B. The humanizing aspects of education are respect, truth, and brotherhood: The role of man: the role of woman: the role of child and family to the total group. We must be concerned about establishing positive values and relationships in these aspects of education.
C. Our visual image will express the academic education of learning one’s history, circumstances and accomplishments.
D. The industrial education of producing and being productive for self and kind in the building of every component needed to run a nation.
Our Visual Image Can State Our Social Needs and Social Services
A. Health facilities and services. Visually, what is the state of health facilities and services. We will express the need to develop our own health facilities in order to safeguard the health of our people.
B. We will express the protection of safeguarding the welfare of our old, young and those in need. We must be responsible for their welfare.
C. We will visually analyze our protective forces in the police or the use of security guards. Do they actually protect and serve our communities? If not, how can this be altered? The protection of the community and all of its components should be our responsibility and should not be allocated to an opposing group.
D. We will visually express a need to establish and develop our community institutions such as cultural, social, educational and religious or spiritual centers and provoke positive actions by visually stating how these organizations should develop the philosophy and ideology of blackness and its welfare and continuous existence.
The Economic Needs
A. We will visually state types of jobs available to our people and the types of skills and professions needed to run a nation are not just those that are teachers, lawyers, and doctors; but those who are also needed are people skilled in the technology of food, clothing, and housing industries. Those who make operations run such as janitors, secretaries, programmers, repairmen, etc.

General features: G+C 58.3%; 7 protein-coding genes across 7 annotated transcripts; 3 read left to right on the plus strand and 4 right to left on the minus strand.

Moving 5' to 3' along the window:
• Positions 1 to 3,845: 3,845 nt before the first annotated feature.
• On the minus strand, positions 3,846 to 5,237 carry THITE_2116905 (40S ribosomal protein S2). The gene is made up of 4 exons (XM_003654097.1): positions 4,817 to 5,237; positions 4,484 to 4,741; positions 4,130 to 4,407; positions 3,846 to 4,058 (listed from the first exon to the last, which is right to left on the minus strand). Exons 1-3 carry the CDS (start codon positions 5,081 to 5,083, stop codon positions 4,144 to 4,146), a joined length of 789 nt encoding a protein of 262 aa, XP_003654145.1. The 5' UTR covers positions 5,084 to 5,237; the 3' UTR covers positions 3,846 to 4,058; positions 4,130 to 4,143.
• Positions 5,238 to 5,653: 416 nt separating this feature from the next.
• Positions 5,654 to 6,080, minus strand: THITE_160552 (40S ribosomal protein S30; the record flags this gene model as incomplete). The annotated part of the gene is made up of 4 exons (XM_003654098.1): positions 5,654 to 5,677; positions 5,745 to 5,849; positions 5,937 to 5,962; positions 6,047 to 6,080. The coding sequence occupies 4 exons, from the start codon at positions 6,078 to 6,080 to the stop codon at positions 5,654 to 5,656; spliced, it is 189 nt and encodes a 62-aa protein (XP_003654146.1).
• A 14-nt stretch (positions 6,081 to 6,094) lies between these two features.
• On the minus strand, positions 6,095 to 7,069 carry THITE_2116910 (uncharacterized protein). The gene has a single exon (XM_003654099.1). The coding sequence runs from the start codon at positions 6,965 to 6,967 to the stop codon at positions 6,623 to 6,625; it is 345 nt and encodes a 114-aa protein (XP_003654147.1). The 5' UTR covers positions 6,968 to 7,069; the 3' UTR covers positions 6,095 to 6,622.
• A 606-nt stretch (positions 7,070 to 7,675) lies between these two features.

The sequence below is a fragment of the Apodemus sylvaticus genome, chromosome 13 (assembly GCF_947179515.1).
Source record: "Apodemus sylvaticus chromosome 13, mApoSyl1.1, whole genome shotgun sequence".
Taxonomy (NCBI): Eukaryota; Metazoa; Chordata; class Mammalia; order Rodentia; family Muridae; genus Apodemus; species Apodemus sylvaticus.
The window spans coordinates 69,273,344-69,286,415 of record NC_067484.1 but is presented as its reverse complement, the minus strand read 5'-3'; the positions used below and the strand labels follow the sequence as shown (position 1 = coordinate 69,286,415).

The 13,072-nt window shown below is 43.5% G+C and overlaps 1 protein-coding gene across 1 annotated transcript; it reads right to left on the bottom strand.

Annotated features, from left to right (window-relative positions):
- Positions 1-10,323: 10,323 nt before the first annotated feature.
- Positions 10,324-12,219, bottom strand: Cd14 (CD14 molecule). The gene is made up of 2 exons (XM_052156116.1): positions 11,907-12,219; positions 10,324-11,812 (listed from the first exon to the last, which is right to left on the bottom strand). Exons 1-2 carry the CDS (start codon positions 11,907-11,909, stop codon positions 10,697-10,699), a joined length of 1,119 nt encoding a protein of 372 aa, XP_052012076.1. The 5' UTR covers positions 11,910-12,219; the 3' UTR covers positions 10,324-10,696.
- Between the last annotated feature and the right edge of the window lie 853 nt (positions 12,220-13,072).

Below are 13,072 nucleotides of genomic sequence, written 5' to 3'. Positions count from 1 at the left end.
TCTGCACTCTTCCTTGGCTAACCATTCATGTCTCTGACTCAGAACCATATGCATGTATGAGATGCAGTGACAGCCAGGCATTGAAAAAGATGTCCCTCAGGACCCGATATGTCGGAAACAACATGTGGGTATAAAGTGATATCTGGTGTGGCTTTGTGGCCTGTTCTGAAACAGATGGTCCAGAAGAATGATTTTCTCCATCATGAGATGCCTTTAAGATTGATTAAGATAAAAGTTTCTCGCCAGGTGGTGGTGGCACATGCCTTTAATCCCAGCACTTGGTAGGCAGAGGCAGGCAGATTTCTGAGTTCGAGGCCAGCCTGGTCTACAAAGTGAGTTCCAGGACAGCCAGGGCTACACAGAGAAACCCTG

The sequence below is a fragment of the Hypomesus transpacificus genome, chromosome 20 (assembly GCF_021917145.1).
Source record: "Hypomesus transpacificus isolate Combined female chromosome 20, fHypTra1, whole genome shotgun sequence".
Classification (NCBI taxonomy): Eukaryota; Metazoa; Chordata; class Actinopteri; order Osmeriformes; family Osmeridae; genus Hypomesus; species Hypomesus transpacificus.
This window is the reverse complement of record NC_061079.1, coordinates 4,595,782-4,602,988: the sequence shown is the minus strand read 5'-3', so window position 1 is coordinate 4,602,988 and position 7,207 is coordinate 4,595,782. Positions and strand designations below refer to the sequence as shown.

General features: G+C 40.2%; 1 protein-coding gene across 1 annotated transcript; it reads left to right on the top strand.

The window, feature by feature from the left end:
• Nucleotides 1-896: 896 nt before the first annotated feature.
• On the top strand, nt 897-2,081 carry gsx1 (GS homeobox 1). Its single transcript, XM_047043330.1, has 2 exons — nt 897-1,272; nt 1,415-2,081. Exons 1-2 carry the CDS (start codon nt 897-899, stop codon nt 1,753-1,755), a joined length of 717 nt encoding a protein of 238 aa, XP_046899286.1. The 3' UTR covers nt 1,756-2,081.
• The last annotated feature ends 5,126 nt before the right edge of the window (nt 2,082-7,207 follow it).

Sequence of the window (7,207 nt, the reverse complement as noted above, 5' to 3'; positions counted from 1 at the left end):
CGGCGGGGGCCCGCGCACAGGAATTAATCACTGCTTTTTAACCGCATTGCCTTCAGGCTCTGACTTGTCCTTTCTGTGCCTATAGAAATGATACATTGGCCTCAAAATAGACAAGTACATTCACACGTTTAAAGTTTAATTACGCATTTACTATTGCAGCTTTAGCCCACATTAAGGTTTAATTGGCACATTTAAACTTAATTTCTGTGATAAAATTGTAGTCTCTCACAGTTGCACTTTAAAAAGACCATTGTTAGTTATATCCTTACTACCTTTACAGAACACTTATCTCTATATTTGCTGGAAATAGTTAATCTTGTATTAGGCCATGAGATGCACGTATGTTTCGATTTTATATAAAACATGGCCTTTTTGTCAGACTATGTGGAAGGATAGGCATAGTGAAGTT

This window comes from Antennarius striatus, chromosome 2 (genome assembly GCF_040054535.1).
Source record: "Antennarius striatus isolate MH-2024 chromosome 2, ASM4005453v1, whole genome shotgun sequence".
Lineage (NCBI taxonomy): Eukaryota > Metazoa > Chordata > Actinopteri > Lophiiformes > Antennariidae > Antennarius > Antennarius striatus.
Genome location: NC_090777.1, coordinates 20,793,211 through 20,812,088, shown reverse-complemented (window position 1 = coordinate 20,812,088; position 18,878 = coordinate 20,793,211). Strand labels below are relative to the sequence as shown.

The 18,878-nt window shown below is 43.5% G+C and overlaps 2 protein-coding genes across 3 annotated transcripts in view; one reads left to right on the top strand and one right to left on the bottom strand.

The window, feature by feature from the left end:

B. We will be concerned about the types of businesses and industries which must be created to be self-sufficient people.
C. We will develop new solutions to different types of needs and services which employ community personnel, yet develop and perpetuate our people as a cohesive community.
Visual Statements Concerning the Present, Past and Future Political Needs and Developments
A. What type of governmental or guidance unit should be developed and put into practice and the types of rules and regulations which should govern us as a group, which would provoke the need for government and self-governmental plans over not today but the next twenty or thirty or one hundred years. We are kept from developing future programs because we are kept in an unbalanced state of either acting or reacting to our present circumstances. These methods and solutions to constant flux can be visually stated.
B. Political and group cohesiveness is needed to build a strong Black nation and to develop our total culture. Visually we can state the need for group action toward the positive needs in a cooperative direction.
A. We will develop an image which stresses a strong religion which has us as the base of its origin with the Supreme Being and the mediator reflecting our physical being. We must illustrate stronger ties between our people and for our people. We must develop a more concrete moral code.
In fact, AFRICOBRA can move toward stating and restating repeatedly the needs for organization, purpose and goals of our people for a stronger cohesive body and the need for racial nationalism. AFRICOBRA will not only state our problems and solutions but also state our emotions, our joys, our love, our attitude, our character, our total emotional and intellectual responses and feelings. Art can be a liberating force—a positive approach concerning the plight and the direction of our people. Visual imagery should bring us together and uplift us as a people into a common—a common unit, moving toward a common destination and a common destiny. WE IN AFRICOBRA SHALL HELP BRING THIS ABOUT.